The British proposals would return most of the self-government power taken away when Britain abolished the Protestant-run Stormont government -- which had ruled for half a century -- at the height of sectarian violence in 1972. A new government would have power over most economic matters, education, health, housing and social services, while London would retain control and security, police, courts and the overall size of the Ulster budget.

The proposals, which offer the Catholic minority the possibility of a larger share of power than was expected from Thatcher's Conservative government, were worked out by a special Cabinet committee that included Atkins, Home Secretary William Whitelaw (who attempted to introduce power-sharing when he was Northern Ireland secretary in the early 1970s), Defence Secretary Francis Pym (another former Northern Ireland secretary who now commands about 12,000 troops in Ulster) and Foreign Secretary Lord Carrington (whose skill at forced compromise was demonstrated in the Rhodesian independence negotiations).

The foundation of their proposals is that the Protestant majority "should be confident that Northern Ireland cannot be separated from the rest of [Britain] without the consent of the majority of its people" and the Catholic minority "should accept and respect this fact." "In response," the Protestant majority "should ensure a positive role for the minority in arrangements for the government of Northern Ireland." Both communities should "recognize and develop the links that exist between Northern Ireland and the Republican of Ireland."

The white paper includes several striking appeals to both Protestant and Catholic leaders to accept a compromise as the only way to heal their divisions and restore stability and prosperity. The "will to work together must come from the people of Northern Ireland themselves," the white paper declared. "In asking themselves whether they are prepared to make that effort, they should weigh carefully all that is at stake."

Atkins said the continuing violence in Northern Ireland and its increasingly depressed economy underline the urgency of achieving a politcal solution. "It would totally isolate the terrorists," he said, "a prize worth gaining."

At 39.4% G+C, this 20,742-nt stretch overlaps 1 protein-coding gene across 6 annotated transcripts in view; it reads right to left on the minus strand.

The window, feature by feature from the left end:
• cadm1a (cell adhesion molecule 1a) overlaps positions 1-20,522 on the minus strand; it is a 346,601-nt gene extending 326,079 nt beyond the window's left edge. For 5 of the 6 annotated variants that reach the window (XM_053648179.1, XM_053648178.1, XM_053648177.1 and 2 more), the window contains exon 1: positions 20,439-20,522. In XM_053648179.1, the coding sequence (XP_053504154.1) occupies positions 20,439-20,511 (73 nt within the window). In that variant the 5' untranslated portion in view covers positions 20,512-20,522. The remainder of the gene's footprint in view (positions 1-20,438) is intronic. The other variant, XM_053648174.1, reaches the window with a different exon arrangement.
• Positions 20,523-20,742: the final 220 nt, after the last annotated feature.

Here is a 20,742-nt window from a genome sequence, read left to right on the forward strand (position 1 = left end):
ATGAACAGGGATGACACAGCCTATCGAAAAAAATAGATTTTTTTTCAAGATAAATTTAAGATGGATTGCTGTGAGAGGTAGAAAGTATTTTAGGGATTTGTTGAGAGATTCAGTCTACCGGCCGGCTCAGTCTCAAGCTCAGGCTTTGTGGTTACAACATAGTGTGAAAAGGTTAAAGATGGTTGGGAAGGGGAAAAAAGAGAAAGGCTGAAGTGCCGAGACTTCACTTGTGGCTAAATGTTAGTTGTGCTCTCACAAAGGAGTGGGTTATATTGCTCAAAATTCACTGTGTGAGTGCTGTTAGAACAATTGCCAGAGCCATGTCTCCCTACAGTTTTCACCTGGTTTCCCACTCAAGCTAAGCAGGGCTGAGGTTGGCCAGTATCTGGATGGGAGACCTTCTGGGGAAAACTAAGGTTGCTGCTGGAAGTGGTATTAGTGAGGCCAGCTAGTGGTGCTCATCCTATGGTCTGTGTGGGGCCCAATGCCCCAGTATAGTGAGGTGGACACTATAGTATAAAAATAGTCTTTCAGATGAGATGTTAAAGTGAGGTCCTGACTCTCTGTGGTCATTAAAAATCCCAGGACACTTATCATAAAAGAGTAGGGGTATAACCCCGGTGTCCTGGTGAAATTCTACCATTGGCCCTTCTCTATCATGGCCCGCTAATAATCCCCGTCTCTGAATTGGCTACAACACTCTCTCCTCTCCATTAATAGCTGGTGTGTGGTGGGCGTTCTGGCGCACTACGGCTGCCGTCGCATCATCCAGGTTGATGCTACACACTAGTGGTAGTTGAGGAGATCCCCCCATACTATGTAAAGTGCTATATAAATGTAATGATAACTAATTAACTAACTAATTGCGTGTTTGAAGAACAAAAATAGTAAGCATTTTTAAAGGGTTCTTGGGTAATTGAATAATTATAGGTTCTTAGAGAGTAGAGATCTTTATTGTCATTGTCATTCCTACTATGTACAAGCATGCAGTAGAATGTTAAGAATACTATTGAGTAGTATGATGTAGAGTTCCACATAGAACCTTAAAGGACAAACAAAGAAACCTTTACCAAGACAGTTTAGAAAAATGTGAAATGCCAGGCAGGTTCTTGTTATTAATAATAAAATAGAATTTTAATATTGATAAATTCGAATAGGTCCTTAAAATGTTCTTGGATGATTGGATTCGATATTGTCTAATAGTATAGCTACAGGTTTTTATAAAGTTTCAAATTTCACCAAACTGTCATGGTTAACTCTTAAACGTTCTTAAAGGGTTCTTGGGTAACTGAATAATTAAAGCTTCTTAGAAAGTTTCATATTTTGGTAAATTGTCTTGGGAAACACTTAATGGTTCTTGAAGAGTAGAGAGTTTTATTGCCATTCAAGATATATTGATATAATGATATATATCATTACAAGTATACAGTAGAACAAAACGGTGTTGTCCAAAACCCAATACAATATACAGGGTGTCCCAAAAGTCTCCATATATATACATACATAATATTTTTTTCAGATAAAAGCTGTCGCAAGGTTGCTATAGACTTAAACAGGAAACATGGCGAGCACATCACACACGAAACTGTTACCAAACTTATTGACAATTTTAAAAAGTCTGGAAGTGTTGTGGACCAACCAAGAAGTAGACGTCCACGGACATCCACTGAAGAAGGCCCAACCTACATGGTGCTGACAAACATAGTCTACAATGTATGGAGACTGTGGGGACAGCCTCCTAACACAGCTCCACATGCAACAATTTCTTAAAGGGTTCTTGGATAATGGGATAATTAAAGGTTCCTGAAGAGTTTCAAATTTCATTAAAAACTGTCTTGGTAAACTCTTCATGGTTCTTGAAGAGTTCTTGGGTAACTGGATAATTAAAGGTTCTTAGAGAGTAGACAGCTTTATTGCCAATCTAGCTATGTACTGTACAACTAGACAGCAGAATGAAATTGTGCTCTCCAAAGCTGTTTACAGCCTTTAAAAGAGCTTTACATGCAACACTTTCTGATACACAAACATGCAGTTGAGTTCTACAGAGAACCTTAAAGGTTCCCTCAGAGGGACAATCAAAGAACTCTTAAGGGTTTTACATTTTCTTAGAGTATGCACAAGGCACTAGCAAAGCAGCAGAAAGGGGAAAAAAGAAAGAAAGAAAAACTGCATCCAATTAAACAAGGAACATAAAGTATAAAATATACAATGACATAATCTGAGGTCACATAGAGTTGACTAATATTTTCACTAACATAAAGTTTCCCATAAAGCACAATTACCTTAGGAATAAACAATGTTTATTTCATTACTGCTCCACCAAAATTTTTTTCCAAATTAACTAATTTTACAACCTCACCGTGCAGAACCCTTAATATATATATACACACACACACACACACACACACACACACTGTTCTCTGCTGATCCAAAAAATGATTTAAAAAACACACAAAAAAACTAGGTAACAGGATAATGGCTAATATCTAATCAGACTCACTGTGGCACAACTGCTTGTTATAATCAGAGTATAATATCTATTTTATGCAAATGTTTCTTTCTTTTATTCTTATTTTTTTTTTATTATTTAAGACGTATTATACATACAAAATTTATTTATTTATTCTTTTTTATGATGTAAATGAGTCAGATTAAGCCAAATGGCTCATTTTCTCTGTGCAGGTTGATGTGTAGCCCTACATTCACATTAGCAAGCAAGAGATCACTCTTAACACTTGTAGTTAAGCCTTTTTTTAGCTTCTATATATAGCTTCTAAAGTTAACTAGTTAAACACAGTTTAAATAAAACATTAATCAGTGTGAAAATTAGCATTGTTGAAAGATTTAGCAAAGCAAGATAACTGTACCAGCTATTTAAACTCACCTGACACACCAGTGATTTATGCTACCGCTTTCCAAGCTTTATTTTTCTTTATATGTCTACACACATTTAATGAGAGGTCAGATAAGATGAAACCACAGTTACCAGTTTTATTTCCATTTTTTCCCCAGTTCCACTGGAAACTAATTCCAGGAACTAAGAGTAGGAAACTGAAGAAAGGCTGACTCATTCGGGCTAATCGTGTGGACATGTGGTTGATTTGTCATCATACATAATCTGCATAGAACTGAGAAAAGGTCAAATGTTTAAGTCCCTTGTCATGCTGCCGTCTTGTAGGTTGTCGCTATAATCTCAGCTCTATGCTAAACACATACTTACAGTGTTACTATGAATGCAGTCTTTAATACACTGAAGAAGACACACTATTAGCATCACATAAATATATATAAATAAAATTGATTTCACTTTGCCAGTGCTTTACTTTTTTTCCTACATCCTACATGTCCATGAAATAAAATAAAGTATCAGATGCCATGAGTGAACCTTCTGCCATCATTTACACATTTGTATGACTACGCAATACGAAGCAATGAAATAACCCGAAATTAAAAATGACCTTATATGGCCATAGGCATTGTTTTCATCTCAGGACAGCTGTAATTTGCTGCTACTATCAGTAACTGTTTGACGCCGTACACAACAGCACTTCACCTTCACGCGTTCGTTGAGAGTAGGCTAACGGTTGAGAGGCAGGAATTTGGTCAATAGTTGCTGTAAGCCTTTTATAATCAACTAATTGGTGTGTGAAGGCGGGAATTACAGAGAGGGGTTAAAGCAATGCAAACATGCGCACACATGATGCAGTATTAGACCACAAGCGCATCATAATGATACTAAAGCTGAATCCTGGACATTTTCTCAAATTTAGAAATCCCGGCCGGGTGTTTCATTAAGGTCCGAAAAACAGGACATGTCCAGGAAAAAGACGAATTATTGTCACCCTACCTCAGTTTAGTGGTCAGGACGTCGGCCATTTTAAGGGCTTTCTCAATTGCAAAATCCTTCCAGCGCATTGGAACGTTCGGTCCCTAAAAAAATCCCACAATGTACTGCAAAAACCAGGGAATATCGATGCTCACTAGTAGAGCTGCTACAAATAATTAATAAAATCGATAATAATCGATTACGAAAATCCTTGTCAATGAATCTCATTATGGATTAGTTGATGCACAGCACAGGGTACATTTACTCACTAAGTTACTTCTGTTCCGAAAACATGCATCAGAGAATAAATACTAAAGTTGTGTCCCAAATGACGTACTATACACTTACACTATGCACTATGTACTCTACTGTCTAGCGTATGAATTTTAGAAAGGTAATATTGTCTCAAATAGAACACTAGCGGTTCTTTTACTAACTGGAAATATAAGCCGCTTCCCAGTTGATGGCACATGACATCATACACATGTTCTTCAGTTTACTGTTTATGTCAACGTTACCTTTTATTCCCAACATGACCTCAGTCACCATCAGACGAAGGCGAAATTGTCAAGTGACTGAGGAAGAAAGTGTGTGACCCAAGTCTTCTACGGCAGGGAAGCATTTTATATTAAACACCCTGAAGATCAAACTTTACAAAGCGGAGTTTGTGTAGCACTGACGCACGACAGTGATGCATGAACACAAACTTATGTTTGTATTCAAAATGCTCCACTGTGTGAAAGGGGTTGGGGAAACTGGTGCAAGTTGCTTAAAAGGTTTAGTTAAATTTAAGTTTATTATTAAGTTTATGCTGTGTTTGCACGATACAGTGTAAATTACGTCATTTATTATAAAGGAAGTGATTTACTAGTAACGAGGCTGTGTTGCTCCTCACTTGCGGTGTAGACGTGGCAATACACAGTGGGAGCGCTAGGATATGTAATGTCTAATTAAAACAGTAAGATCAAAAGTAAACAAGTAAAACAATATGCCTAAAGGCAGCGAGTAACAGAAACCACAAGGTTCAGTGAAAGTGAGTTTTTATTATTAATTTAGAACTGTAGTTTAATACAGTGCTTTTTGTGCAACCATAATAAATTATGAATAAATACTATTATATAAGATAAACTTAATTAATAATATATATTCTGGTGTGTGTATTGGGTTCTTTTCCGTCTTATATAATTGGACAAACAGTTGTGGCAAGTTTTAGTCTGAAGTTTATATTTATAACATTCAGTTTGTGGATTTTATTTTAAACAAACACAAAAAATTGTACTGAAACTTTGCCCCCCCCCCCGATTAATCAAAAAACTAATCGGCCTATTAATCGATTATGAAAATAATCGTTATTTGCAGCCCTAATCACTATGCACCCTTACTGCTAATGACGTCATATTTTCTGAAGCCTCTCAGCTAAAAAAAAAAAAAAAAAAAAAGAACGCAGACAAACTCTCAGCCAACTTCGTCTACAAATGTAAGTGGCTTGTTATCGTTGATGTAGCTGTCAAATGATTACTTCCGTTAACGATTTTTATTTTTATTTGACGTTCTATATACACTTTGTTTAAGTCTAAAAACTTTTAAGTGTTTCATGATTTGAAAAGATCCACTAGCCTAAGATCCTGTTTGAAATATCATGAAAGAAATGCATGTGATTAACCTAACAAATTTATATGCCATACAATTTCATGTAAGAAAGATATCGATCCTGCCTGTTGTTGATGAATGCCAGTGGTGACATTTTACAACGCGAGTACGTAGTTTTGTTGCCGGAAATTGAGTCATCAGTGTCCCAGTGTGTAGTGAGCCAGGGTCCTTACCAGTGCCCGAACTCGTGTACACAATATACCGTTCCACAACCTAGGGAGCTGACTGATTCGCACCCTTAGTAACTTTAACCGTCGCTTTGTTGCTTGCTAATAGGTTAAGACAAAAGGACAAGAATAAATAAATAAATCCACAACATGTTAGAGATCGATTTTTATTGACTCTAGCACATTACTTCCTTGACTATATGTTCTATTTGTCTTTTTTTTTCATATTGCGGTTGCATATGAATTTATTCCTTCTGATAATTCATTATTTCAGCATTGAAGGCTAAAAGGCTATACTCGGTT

There has been a lull in large-scale bomb attacks this year, which might be attributable to the recent conviction of Brian Kennan, believed to have been the Provisional Irish Republican Army's chief of terrorist operations. He was sentenced to 18 years in prison for directing a 1975 IRA terror campaign of bombings and shootings in England that killed nine persons and injured 153.

Still, 42 people have been murdered by terrorists this year as IRA gunmen pick off members of the Ulster security and prison forces, particularly in towns near the Irish border.

Two Ulster Protestant members of the British Parliament, the Rev. Ian Paisley and Harold McCusker, greeted the Thatcher government's proposals today with complaints about security and the economy."The fundamental concern of my constituents," said McCusker, "is to stay alive and have a job."

The decline of the economy, based on dying industries such as shipbuilding, textiles and heavy engineering, has been exacerbated by the years of violence and more recently by a deepening British recession. Unemployment in Ulster is twice that of Britain and as high as 35 percent in prodominantly Catholic West Belfast.

Atkins recently froze all government spending in Northern Ireland for several weeks while money is reshuffled to help prop up what remains of such once-mighty industries as the Harland and Wolff shipbuilding firm in Belfast. It is to receive about $150 million in additional government subsidies to protect its remaining 7,000 jobs for at least another year.

Stressing the need to achieve peace and stability as the basis for economic reconstruction, Atkins said, "The present economic situation in the province is a telling reminder of how urgent that task is, and how desirable it is for the elected representatives of Northern Ireland to be directly involved in it."